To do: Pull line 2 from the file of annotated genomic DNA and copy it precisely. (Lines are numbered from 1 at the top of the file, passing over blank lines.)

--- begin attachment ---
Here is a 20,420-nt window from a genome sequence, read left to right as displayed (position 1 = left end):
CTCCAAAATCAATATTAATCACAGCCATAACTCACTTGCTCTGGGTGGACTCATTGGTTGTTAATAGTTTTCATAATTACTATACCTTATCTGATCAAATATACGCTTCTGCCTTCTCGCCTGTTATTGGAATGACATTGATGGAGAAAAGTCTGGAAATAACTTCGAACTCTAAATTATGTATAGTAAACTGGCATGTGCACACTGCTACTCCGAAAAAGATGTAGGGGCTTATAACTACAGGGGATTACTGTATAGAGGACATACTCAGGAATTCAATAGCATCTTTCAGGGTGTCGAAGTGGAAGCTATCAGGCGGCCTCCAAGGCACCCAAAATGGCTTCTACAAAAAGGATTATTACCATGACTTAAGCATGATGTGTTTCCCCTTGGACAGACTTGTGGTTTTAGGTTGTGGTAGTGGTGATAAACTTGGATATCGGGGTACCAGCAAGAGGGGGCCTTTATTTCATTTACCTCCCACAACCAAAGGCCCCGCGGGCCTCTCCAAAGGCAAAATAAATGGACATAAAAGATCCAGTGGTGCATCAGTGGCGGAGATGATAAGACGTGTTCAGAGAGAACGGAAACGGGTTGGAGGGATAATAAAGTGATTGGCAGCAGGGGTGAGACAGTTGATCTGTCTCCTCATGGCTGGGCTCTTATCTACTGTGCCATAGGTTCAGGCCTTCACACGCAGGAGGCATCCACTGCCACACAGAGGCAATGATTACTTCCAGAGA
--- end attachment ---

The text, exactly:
CTCCAAAATCAATATTAATCACAGCCATAACTCACTTGCTCTGGGTGGACTCATTGGTTGTTAATAGTTTTCATAATTACTATACCTTATCTGATCAAATATACGCTTCTGCCTTCTCGCCTGTTATTGGAATGACATTGATGGAGAAAAGTCTGGAAATAACTTCGAACTCTAAATTATGTATAGTAAACTGGCATGTGCACACTGCTACTCCGAAAAAGATGTAGGGGCTTATAACTACAGGGGATTACTGTATAGAGGACATACTCAGGAATTCAATAGCATCTTTCAGGGTGTCGAAGTGGAAGCTATCAGGCGGCCTCCAAGGCACCCAAAATGGCTTCTACAAAAAGGATTATTACCATGACTTAAGCATGATGTGTTTCCCCTTGGACAGACTTGTGGTTTTAGGTTGTGGTAGTGGTGATAAACTTGGATATCGGGGTACCAGCAAGAGGGGGCCTTTATTTCATTTACCTCCCACAACCAAAGGCCCCGCGGGCCTCTCCAAAGGCAAAATAAATGGACATAAAAGATCCAGTGGTGCATCAGTGGCGGAGATGATAAGACGTGTTCAGAGAGAACGGAAACGGGTTGGAGGGATAATAAAGTGATTGGCAGCAGGGGTGAGACAGTTGATCTGTCTCCTCATGGCTGGGCTCTTATCTACTGTGCCATAGGTTCAGGCCTTCACACGCAGGAGGCATCCACTGCCACACAGAGGCAATGATTACTTCCAGAGA